Denial of service attacks: Denial of Service, which renders critical computer services unavailable, and ransomware attacks are often “outsourced,” according Steinberg. “Rather than the government directly performing them, they tend to be done by groups who believe they are being patriots by defending Russia’s interests. It’s in [that] government’s interest to enable this as it gives them deniability. You can’t trace an attack back to the Kremlin,” Steinberg explained.

These outsourced actors “may be less capable” so companies can protect themselves if they take prudent cybersecurity measures, according to Steinberg. 

Ukrainian soldiers take positions outside a military facility as two cars burn in a street in Kyiv, Ukraine, Saturday, Feb. 26, 2022.
(AP Photo/Emilio Morenatti)


Social engineering campaigns: These attacks manipulate human behavior and “piggyback off of the news cycle,” said Hank Schless, senior manager, security solutions, at Lookout, a San Francisco, Calif.-based endpoint-to-cloud security company. 

“Be especially vigilant about where you’re sharing data, who has access to it and the identity of anyone with whom you have interactions online,” Schless said.

Passwords: Consumers should always use multi-factor authentication and avoid reusing the same password across accounts/services, Alex Ondrick, director of security operations at BreachQuest, an Augusta, Georgia-based incident response company, told Fox News.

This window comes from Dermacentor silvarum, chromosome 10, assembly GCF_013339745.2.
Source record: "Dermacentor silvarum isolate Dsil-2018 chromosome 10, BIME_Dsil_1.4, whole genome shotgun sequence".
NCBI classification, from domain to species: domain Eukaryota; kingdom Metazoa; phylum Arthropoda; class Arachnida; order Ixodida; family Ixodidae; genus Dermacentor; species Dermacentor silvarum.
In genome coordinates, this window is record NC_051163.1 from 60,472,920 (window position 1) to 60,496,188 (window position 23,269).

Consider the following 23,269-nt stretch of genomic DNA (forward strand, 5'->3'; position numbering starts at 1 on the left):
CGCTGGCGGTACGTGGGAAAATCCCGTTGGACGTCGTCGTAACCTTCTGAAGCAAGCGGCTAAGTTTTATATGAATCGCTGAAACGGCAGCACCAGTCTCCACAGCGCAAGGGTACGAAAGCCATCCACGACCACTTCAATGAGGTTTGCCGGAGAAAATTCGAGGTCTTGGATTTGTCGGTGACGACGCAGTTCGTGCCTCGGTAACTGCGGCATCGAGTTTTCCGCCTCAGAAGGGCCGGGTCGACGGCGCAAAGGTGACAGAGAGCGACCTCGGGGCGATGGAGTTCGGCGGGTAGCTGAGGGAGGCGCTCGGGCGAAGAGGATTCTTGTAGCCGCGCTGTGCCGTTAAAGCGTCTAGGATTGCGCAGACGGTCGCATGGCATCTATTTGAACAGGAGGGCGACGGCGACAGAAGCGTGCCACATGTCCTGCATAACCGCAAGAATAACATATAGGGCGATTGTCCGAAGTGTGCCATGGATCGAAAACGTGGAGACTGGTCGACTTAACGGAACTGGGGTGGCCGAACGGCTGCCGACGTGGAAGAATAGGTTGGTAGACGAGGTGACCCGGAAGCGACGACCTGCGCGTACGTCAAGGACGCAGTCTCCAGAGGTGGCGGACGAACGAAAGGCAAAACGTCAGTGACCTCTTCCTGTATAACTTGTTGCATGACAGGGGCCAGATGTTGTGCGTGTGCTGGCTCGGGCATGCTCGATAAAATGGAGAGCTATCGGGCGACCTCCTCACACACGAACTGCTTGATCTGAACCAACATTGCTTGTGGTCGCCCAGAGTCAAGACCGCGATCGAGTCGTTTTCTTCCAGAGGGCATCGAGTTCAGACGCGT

Ondrick  said consumers can use sites like haveibeenpwned to see if they’ve been impacted by a security breach. “Regularly rotate passwords, especially on email/social media accounts, and for Wi-Fi and home router(s),” Ondrick said.


Banking apps: “Consumers should be on the lookout for phishing and malware attacks, especially when accessing banking apps,” Dan Ives of Wedbush Securities said. Consumers should use antivirus products as well as software that protects their identities, Ives added.

Software updates: For individuals, it is important to follow cybersecurity best practices. That includes “installing recommended software and app updates, backing up their data and exercising caution when clicking links in emails, social media posts and online articles,” Jonathan K. Osborne, a business litigation attorney at the Florida-based Gunster law firm, told Fox News.